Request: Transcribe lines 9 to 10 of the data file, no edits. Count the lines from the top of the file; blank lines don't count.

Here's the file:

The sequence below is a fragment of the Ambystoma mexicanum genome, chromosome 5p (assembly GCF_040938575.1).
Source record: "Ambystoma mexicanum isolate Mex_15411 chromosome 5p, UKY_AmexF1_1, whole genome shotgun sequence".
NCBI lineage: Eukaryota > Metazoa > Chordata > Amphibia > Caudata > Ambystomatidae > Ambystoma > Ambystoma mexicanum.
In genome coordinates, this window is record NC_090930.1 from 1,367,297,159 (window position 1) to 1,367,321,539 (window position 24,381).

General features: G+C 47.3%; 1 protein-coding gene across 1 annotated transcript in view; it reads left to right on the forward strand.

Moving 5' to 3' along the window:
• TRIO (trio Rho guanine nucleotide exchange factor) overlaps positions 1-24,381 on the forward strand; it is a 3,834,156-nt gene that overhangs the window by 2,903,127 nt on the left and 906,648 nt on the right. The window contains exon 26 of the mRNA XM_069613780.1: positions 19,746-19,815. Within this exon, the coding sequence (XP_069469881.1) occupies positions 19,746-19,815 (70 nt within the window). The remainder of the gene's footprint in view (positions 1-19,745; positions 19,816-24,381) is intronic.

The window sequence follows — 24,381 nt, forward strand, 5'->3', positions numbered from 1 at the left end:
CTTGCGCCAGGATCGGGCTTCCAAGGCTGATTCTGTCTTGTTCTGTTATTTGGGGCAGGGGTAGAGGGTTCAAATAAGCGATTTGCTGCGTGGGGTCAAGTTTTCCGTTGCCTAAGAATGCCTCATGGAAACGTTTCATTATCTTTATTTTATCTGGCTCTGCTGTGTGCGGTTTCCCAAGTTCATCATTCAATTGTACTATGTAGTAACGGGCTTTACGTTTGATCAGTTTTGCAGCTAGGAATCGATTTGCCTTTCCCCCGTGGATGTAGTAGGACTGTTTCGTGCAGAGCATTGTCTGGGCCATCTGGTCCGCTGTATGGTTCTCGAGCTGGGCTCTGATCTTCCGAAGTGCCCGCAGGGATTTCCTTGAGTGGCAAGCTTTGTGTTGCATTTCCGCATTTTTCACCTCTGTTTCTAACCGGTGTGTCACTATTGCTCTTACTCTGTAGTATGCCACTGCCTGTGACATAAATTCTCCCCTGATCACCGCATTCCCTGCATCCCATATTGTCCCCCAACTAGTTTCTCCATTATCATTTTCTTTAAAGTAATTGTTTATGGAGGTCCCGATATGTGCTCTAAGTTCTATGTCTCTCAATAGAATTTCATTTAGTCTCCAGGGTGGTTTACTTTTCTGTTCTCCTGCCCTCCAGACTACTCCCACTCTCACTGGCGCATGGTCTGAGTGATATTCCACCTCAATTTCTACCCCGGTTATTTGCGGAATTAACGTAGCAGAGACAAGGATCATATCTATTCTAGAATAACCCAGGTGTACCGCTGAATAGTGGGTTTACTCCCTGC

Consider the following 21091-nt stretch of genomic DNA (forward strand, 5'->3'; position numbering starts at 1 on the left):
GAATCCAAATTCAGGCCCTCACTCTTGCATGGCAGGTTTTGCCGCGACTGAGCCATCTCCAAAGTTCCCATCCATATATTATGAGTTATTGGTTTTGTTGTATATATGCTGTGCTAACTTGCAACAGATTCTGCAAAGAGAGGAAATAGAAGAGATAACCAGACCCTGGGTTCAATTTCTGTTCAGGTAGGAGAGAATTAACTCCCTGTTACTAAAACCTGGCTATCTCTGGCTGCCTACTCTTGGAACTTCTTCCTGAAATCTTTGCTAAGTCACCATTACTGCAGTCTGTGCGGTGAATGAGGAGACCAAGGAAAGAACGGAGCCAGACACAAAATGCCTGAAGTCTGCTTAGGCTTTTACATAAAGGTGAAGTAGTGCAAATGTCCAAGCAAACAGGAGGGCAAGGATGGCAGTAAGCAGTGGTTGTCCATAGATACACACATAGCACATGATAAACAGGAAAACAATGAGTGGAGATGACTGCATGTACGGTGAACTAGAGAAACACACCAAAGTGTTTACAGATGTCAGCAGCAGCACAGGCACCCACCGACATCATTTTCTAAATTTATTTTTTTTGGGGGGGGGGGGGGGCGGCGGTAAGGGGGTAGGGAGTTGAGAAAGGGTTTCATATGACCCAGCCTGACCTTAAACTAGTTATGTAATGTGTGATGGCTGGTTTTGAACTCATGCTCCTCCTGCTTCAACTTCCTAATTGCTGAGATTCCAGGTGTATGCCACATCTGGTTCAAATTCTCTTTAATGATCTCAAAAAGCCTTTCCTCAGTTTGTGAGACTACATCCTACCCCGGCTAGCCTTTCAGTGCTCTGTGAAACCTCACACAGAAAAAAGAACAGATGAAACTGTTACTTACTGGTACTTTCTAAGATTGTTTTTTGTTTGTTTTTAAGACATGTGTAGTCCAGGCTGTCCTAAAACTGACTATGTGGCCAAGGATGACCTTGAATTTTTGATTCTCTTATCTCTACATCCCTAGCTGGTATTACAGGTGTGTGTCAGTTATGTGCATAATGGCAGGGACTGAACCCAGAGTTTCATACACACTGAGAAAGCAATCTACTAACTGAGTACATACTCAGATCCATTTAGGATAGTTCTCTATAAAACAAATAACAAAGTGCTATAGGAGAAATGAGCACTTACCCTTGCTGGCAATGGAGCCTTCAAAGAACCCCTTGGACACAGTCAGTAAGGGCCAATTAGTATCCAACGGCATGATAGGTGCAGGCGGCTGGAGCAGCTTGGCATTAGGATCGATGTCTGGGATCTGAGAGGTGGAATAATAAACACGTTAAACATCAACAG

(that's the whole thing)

CTTGCGCCAGGATCGGGCTTCCAAGGCTGATTCTGTCTTGTTCTGTTATTTGGGGCAGGGGTAGAGGGTTCAAATAAGCGATTTGCTGCGTGGGGTCAAGTTTTCCGTTGCCTAAGAATGCCTCATGGAAACGTTTCATTATCTTTATTTTATCTGGCTCTGCTGTGTGCGGTTTCCCAAGTTCATCATTCAATTGTACTATGTAGTAACGGGCTTTACGTTTGATCAGTTTTGCAGCTAGGAATCGATTTGCCTTTCCCCCGTGGATGTAGTAGGACTGTTTCGTGCAGAGCATTGTCTGGGCCATCTGGTCCGCTGTATGGTTCTCGAGCTGGGCTCTGATCTTCCGAAGTGCCCGCAGGGATTTCCTTGAGTGGCAAGCTTTGTGTTGCATTTCCGCATTTTTCACCTCTGTTTCTAACCGGTGTGTCACTATTGCTCTTACTCTGTAGTATGCCACTGCCTGTGACATAAATTCTCCCCTGATCACCGCATTCCCTGCATCCCATATTGTCCCCCAACTAGTTTCTCCATTATCATTTTCTTTAAAGTAATTGTTTATGGAGGTCCCGATATGTGCTCTAAGTTCTATGTCTCTCAATAGAATTTCATTTAGTCTCCAGGGTGGTTTACTTTTCTGTTCTCCTGCCCTCCAGACTACTCCCACTCTCACTGGCGCATGGTCTGAGTGATATTCCACCTCAATTTCTACCCCGGTTATTTGCGGAATTAACGTAGCAGAGACAAGGATCATATCTATTCTAGAATAACCCAGGTGTACCGCTGAATAGTGGGTTTACTCCCTGC

Consider the following 21091-nt stretch of genomic DNA (forward strand, 5'->3'; position numbering starts at 1 on the left):